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Got some time on your hands before you hit Dublin's famous pubs? Then you need this book, an invaluable guide to twenty of Dublin’s highlights for visitors and native alike. History, culture, strangeness and beauty are all here -- along with a list of the local hostelries to visit and let the experience soak in. Sprinkled with the wit of Murphy and O’Dea, best known for the Feckin’ Collection. Key attractions include: Christ Church Cathedral Dublin Castle The Chester Beatty Library The Guinness Storehouse Trinity College Temple Bar Royal Hospital, Kilmainham (IMMA) Old Jameson Distillery O’Connell Street & The GPO And many more!
So you've arrived in Dublin? What next? Time to visit one or two or ten of Dublin's legendary pubs. But how about immesring yourself in Dublin's other sights before you completely immerse yourself in alcohol? This book is your perfect guide.
Walks included: South City Centre -- Temple Bar -- Viking and medieval Dublin -- Georgian Dublin -- Custom house docks -- The Grand canal -- The Liberties -- North City centre -- Oxmantown -- The Phoenix Park -- Ulysses walk -- Famous Dubliners -- Leafy suburbs -- St. Enda's Park to Marlay Park -- Hell Fire Club -- River Dodder walk -- Dun Laoghaire Coastal -- Dalkey and Killiney Hill -- Bray to Eniskerry -- Phibsborough to the National Botanic Gardens -- Griffith Avenue to Clontarf Castle -- Sutton Coastal -- Howth Portmarnock to Malahide.
As the most celebrated drinking city in the world, it is Dublin's pubs that are its defining experience. Renowned for their timeless charm, at their most lively they embody the "craic" of the Irish, while on a lazy afternoon they exude a quiet sense of history. Apart from being watering holes, many were once also grocers, bonders, and trading and meeting places. Others are the very stage upon which the dramas of Irish history have been played out. The story of Dublin's pubs forms a social history of the city itself with a cast of hundreds. Not just the famous— Michael Collins, James Joyce, Flann O'Brien, Brendan Behan—but unsung heroes of Dublin drinking culture too: legendary brewers, barmen, publicans, and drinkers. In Historic Pubs of Dublin, Aubrey Malone takes us on a tour of 60 of the finest historic bars the city has to offer. Complete with maps, suggested walks, and 100 fine color photos, this is a most genial traveling companion.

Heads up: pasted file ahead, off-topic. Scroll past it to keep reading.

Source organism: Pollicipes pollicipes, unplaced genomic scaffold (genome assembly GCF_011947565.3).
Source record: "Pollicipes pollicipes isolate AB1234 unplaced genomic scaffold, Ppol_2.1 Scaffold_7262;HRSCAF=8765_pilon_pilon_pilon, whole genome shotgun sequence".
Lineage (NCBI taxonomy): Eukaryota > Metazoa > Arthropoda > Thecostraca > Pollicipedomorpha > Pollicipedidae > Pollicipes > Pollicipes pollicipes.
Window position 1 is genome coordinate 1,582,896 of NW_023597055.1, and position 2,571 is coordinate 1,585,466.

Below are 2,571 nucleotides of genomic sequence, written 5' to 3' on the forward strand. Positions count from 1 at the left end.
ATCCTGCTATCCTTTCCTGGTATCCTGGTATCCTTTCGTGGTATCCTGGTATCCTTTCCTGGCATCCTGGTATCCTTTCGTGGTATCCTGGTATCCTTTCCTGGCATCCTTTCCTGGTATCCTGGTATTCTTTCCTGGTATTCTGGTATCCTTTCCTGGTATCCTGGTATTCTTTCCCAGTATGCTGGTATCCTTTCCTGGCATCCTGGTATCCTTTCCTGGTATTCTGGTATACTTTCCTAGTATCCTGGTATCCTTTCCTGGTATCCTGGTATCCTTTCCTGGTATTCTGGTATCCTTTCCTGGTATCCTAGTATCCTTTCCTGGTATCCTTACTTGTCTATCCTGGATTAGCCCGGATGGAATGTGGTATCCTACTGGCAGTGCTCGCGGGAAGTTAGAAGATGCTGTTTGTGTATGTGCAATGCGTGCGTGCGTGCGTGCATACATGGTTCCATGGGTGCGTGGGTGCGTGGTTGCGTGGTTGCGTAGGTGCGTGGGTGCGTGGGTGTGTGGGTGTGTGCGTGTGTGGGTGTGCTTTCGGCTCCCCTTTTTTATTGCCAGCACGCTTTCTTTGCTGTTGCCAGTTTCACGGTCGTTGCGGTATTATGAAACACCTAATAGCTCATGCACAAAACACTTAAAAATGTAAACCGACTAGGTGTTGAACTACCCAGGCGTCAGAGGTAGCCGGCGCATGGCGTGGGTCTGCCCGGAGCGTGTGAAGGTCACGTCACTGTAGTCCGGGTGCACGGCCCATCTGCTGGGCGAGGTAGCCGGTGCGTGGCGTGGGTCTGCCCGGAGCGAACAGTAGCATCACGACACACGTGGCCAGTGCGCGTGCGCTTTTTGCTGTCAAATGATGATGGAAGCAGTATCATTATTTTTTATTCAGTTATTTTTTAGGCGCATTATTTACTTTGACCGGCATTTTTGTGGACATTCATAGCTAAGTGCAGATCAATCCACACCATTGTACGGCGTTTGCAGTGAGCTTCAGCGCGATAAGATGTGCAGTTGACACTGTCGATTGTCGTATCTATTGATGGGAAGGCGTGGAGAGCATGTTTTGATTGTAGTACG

Do you love the taste of Red Lemonade, change into your swimming togs under a towel on the beach or find yourself admiring 'the grand stretch in the evenings'? Then this book, jammed with hilarious reflections on what it is to be Irish, will have you nodding in agreement with every turn of the page. Contains approximately 100 things that Irish people like, such as; Waving hello to complete strangers on country roads. Using the 'cupla focal' to stress our Irishness when on holidays. Going for a few pints after mass. Claiming a relative who fought in the Easter Rising. Explaining hurling to foreigners. Nicknaming statues, for example 'The Floozie in the Jacuzzi'.
Do you love the taste of Red Lemonade, change into your swimming togs under a towel on the beach or find yourself admiring 'the grand stretch in the evenings'? Then this book, jammed with hilarious reflections on what it is to be Irish, will have you nodding in agreement with every turn of the page. Contains approximately 100 things that Irish people like, such as; Waving hello to complete strangers on country roads. Using the 'cupla focal' to stress our Irishness when on holidays. Going for a few pints after mass. Claiming a relative who fought in the Easter Rising. Explaining hurling to foreigners. Nicknaming statues, for example 'The Floozie in the Jacuzzi'.
The deadliest ever dictionary of Irish slang! Can you tell your cute hoors from your chancers, or your gougers from your gurriers? Do you know a slapper, a snapper, a shaper or a sleeveen when you see one? No? Well, that’s coola boola, because we’ve put together the most massive, mighty and manky collection of Irish slang in history, or at least in donkey’s years. So stop acting the maggot and give it a lash! 'Side-splitting ... Irish Slang's the business!' The Sun
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